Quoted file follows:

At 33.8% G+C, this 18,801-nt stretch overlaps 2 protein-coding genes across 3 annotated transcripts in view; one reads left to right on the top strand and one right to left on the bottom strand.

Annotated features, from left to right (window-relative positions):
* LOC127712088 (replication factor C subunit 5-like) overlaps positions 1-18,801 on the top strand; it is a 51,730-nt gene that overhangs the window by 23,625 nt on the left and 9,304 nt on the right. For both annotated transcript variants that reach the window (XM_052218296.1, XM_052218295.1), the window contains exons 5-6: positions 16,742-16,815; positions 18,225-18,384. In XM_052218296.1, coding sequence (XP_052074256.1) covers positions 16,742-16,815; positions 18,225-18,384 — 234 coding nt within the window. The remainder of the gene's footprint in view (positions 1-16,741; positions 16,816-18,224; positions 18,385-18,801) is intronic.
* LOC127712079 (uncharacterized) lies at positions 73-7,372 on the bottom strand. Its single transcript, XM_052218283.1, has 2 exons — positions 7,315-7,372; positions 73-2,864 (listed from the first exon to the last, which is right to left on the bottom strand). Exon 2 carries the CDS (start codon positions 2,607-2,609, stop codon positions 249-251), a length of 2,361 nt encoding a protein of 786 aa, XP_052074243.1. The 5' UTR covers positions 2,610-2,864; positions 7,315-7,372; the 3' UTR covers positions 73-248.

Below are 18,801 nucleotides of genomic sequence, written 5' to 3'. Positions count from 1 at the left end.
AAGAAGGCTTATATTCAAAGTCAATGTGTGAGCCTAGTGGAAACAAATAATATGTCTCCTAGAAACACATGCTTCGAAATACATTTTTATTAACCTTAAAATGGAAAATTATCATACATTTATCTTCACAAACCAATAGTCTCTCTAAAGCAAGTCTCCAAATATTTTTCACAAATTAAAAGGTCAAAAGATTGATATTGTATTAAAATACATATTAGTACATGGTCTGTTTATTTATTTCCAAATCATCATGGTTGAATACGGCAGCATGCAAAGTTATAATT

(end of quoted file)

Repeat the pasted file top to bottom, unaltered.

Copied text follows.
At 33.8% G+C, this 18,801-nt stretch overlaps 2 protein-coding genes across 3 annotated transcripts in view; one reads left to right on the top strand and one right to left on the bottom strand.

Annotated features, from left to right (window-relative positions):
* LOC127712088 (replication factor C subunit 5-like) overlaps positions 1-18,801 on the top strand; it is a 51,730-nt gene that overhangs the window by 23,625 nt on the left and 9,304 nt on the right. For both annotated transcript variants that reach the window (XM_052218296.1, XM_052218295.1), the window contains exons 5-6: positions 16,742-16,815; positions 18,225-18,384. In XM_052218296.1, coding sequence (XP_052074256.1) covers positions 16,742-16,815; positions 18,225-18,384 — 234 coding nt within the window. The remainder of the gene's footprint in view (positions 1-16,741; positions 16,816-18,224; positions 18,385-18,801) is intronic.
* LOC127712079 (uncharacterized) lies at positions 73-7,372 on the bottom strand. Its single transcript, XM_052218283.1, has 2 exons — positions 7,315-7,372; positions 73-2,864 (listed from the first exon to the last, which is right to left on the bottom strand). Exon 2 carries the CDS (start codon positions 2,607-2,609, stop codon positions 249-251), a length of 2,361 nt encoding a protein of 786 aa, XP_052074243.1. The 5' UTR covers positions 2,610-2,864; positions 7,315-7,372; the 3' UTR covers positions 73-248.

Below are 18,801 nucleotides of genomic sequence, written 5' to 3'. Positions count from 1 at the left end.
AAGAAGGCTTATATTCAAAGTCAATGTGTGAGCCTAGTGGAAACAAATAATATGTCTCCTAGAAACACATGCTTCGAAATACATTTTTATTAACCTTAAAATGGAAAATTATCATACATTTATCTTCACAAACCAATAGTCTCTCTAAAGCAAGTCTCCAAATATTTTTCACAAATTAAAAGGTCAAAAGATTGATATTGTATTAAAATACATATTAGTACATGGTCTGTTTATTTATTTCCAAATCATCATGGTTGAATACGGCAGCATGCAAAGTTATAATT